(Last updated:01/05/2014; last reviewed:01/05/2014)
Every HIV-infected patient entering into care should have a complete medical history, physical examination, and laboratory evaluation and should be counseled regarding the implications of HIV infection. The goals of the initial evaluation are to confirm the diagnosis of HIV infection, obtain appropriate baseline historical and laboratory data, ensure patient understanding about HIV infection and its transmission, and to initiate care as recommended in HIV primary care guidelines1 and guidelines for prevention and treatment of HIV-associated opportunistic infections.2 The initial evaluation also should include introductory discussion on the benefits of antiretroviral therapy (ART) for the patient’s health and to prevent HIV transmission. Baseline information then can be used to define management goals and plans. In the case of previously treated patients who present for an initial evaluation with a new health care provider, it is critical to obtain a complete antiretroviral (ARV) history (including drug resistance testing results, if available), preferably through the review of past medical records. Newly diagnosed patients should also be asked about any prior use of ARV agents for prevention of HIV infection.
The following laboratory tests performed during initial patient visits can be used to stage HIV disease and to assist in the selection of ARV drug regimens:
- HIV antibody testing (if prior documentation is not available or if HIV RNA is below the assay’s limit of detection) (AI);
- CD4 T-cell count (CD4 count) (AI);
- Plasma HIV RNA (viral load) (AI);
- Complete blood count, chemistry profile, transaminase levels, blood urea nitrogen (BUN), and creatinine, urinalysis, and serologies for hepatitis A, B, and C viruses (AIII);
- Fasting blood glucose and serum lipids (AIII); and
- Genotypic resistance testing at entry into care, regardless of whether ART will be initiated immediately (AII). For patients who have HIV RNA levels <500 to 1,000 copies/mL, viral amplification for resistance testing may not always be successful (BII).
In addition, other tests (including screening tests for sexually transmitted infections and tests for determining the risk of opportunistic infections and need for prophylaxis) should be performed as recommended in HIV primary care and opportunistic infections guidelines.1,2
Patients living with HIV infection often must cope with many social, psychiatric, and medical issues that are best addressed through a patient-centered, multi-disciplinary approach to the disease. The baseline evaluation should include an evaluation of the patient’s readiness for ART, including an assessment of high-risk behaviors, substance abuse, social support, mental illness, comorbidities, economic factors (e.g., unstable housing), medical insurance status and adequacy of coverage, and other factors that are known to impair adherence to ART and increase the risk of HIV transmission. Once evaluated, these factors should be managed accordingly. The baseline evaluation should also include a discussion of risk reduction and disclosure to sexual and/or needle sharing partners, especially with untreated patients who are still at high risk of HIV transmission.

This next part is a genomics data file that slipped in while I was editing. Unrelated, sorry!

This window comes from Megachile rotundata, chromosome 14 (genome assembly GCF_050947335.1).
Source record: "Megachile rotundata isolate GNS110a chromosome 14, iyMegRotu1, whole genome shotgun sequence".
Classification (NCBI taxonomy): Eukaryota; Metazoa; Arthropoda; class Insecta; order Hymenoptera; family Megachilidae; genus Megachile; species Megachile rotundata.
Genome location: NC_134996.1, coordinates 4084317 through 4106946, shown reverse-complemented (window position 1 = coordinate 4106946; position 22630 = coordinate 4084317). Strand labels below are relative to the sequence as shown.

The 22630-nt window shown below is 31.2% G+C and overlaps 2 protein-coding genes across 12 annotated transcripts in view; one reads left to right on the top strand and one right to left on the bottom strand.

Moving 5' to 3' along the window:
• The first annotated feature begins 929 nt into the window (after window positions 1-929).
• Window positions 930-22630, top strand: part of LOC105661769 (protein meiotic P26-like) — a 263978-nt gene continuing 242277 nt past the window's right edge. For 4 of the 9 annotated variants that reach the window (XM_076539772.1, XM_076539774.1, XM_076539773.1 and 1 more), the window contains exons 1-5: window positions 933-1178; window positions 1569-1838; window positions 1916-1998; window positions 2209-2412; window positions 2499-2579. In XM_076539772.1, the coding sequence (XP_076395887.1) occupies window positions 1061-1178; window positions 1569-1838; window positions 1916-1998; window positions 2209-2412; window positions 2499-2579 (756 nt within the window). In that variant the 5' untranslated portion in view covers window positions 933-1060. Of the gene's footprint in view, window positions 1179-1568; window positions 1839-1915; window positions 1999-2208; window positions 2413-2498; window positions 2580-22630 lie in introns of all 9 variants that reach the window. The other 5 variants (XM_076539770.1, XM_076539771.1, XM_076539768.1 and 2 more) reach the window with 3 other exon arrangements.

Education about HIV risk behaviors and effective strategies to prevent HIV transmission should be provided at each patient visit (see Preventing Secondary Transmission of HIV).
October 2017 - Feedback
IGRAs are recommended for patients who have been exposed to people with TB or are from a country with a high prevalence or have travelled to a region of high prevalence of TB.
October 2017 - Feedback
October 2017 - Feedback
In Australia guidelines for testing for sexually transmitted infections in gay men have been developed by the STIs in Gay Men Action Group (STIGMA)  . Annual HCV antibody screening is recommended for asymptomatic MSM with HIV. In addition, antibody screening when there is clinical suspicion of HCV infection (e.g. elevated serum alanine aminotransferase, ALT, levels) is indicated. Seroconversion after acute hepatitis C infection usually occurs 4 to 12 weeks after infection, however seroconversion in HIV positive patients can be delayed and 5% may not have anti-HCV after 12 months of active HCV replication.  Mathematical modelling of effectiveness and cost-effectiveness supports annual HCV antibody screening in HIV positive MSM.  HCV PCR should be considered in patients who have otherwise unexplained abnormalities in liver function tests even if they are HCV antibody negative.
 Templeton David J. et al. Sexual Health. (2014); 11: 217-229.
 Thomson EC, et al. Aids. 2009;23(1):89–93.
 Linas BP, et al. CID. 2012 Jul;55(2):279-90.
- Aberg JA, Gallant JE, Ghanem KG, Emmanuel P, Zingman BS, Horberg MA. Primary care guidelines for the management of persons infected with HIV: 2013 update by the HIV medicine association of the Infectious Diseases Society of America. Clin Infect Dis. 2014;58(1):e1-34. Available at http://www.ncbi.nlm.nih.gov/pubmed/24235263
- Panel on Opportunistic Infections in HIV-Infected Adults and Adolescents. Guidelines for the prevention and treatment of opportunistic infections in HIV-infected adults and adolescents: recommendations from the Centers for Disease Control and Prevention, the National Institutes of Health, and the HIV Medicine Association of the Infectious Diseases Society of America. Available at http://aidsinfo.nih.gov/contentfiles/lvguidelines/adult_oi.pdf. Accessed January 6, 2014.